From Camille, who couldn't wait for this topic to come up! COPS. Love them!
But this is about one cop – I'll call him CL, in case he's embarrassed being associated with me.
Years ago, writing my first mystery, I realized I'd have to know at least a smattering of police procedure. Except for the unfounded charges against my Uncle Salvie and Cousin Butch back in my bookie days on Revere Beach, I'd had little contact with law enforcement.
So, I contacted my local California PD and asked for help with murder investigation protocol (all the while hoping they weren't sending a squad car to my house.)
All I needed to do, the operator said, was to write a formal letter to the Chief, requesting assistance. That way, they'd get community outreach points. No problem. I was more than happy to provide good press for our Protectors and Servers. Within hours, I was assigned then Detective L., who would answer my questions.
Sixteen years later, he's still answering them, and never hints that a) I'm pretty dumb, or b) it's the fourth time I've asked about that.
In fact, the first thing L. did was take me into an interview room designed for suspects. Aaack! It was a cramped, colorless closet barely big enough for 2 people, providing their toes were touching. Intimidating, which I guess is the point of a suspect room. I did say I wanted first hand info, after all.
Since that introduction, CL has taught me everything I need to know about cops and police procedure in my neighborhood. Here are the biggest lessons:
1. Unlike TV cops, real-life officers and detectives can and do have a "normal" family life. They're not all working on a fourth spouse, battling alcoholism and abuse, and struggling with the other ""Red John" backstories that might make TV drama riveting, but don't necessarily reflect reality.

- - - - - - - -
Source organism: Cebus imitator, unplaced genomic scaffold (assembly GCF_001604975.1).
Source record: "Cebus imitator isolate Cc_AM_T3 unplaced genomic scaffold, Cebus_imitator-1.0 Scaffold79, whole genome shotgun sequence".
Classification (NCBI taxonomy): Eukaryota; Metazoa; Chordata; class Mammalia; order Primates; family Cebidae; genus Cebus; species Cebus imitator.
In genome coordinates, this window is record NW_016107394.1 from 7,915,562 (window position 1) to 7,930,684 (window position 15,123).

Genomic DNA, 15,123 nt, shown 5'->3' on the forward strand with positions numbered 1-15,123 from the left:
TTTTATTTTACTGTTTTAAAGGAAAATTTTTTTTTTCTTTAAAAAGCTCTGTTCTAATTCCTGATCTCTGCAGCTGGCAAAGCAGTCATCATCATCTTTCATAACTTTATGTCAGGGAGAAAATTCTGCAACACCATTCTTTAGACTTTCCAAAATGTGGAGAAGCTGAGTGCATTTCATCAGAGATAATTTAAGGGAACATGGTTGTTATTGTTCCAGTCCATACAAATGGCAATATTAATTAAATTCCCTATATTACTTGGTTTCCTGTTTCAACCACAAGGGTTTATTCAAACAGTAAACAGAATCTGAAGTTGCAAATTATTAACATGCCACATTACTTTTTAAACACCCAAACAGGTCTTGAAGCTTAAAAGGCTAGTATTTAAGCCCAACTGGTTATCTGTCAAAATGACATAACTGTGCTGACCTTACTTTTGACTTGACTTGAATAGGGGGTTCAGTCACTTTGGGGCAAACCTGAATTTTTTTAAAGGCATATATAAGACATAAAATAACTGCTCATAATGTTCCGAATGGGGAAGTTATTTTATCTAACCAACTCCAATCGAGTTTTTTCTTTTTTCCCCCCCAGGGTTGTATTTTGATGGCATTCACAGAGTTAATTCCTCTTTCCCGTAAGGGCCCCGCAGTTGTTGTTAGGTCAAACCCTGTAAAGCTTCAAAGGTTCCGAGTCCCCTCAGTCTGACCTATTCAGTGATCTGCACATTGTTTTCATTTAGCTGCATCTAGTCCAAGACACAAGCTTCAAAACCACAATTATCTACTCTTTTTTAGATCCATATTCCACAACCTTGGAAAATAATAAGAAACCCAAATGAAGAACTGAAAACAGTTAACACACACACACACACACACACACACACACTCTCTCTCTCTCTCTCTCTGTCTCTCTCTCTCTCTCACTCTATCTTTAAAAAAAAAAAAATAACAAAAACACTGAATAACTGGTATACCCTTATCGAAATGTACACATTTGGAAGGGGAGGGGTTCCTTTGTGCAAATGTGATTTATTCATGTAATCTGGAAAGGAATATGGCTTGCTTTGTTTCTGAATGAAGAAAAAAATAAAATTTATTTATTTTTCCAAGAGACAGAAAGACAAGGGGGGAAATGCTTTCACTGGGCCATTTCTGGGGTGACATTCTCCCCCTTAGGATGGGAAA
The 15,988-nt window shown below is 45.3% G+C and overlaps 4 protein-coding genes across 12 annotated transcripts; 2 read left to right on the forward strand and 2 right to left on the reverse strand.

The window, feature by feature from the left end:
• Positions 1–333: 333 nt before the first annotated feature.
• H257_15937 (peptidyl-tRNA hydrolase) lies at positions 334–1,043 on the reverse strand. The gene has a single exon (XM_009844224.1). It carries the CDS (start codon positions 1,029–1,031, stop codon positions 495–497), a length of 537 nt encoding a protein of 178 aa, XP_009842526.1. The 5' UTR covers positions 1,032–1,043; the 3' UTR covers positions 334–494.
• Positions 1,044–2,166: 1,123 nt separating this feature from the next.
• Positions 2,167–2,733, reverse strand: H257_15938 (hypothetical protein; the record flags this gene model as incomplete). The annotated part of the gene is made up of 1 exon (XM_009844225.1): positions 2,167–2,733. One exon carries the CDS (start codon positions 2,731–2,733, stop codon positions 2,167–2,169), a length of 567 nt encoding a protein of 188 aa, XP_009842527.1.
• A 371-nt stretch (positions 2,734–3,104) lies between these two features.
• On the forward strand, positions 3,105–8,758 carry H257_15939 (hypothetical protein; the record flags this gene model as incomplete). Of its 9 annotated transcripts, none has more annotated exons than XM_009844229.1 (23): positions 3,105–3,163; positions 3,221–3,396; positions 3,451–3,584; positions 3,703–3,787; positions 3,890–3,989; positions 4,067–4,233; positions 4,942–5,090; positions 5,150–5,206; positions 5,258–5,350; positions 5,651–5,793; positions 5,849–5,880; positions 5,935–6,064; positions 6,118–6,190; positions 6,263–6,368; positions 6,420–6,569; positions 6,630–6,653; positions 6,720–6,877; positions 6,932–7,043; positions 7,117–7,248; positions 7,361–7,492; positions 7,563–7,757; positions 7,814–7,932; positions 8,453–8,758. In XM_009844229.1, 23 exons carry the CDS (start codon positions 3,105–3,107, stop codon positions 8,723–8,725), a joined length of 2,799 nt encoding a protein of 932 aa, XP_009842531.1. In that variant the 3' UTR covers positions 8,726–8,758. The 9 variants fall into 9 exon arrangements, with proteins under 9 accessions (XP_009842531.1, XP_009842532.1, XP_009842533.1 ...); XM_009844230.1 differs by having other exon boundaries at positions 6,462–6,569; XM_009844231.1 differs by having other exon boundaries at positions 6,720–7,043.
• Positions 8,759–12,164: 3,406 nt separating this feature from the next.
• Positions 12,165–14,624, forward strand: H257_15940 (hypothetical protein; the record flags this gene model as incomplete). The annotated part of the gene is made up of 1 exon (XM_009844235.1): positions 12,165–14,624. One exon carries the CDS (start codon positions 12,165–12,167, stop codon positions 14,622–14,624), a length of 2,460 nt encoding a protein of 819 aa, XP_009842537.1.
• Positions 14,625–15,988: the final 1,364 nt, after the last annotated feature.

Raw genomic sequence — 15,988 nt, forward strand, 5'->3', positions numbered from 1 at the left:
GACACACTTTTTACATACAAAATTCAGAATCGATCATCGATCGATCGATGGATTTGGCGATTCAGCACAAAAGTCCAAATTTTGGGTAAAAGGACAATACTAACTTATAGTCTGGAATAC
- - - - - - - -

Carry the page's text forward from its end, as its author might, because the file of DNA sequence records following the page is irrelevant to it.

2. Cops, mine especially, have a great sense of humor. I have SO much evidence to back up that statement, besides the daily funny quote and regularly spaced cartoons that go to anyone lucky enough to be spammed by him. Here's a recent submission:
There's also his annual family Christmas photo, like no other I receive, where apparently 3 generations gather to perform crazy/fun antics for the camera.
I didn't want to expose the whole family in all their comic glory (Christmas 2011), so I've cropped CL himself, blurred the few bodies near him, and even took steps to protect the L. family pet from identification. (Thanks to my live-in Cable Guy for the technical work).
3. If they need it, cops can carry away the kitchen sink from a crime scene. Be warned: A simple question will generate a long, detailed response. Whether it's about criminal behavior, interview techniques, taking statements, or forensics, I always get enough material to spread a few thousand words throughout the novel—the writers among us know how valuable that is!
Yes, I have a friend in the crime business. It's hard to do this cop—now an Inspector in a DA's office— justice. I do acknowledge him in all my books; but it's about time he got this, his own own facetime, so to speak.
*** And while I'm at it, may I say TY, in modern parlance, to all those men and women who go out for us every day, putting themselves in situations I'm barely brave enough to write about. ***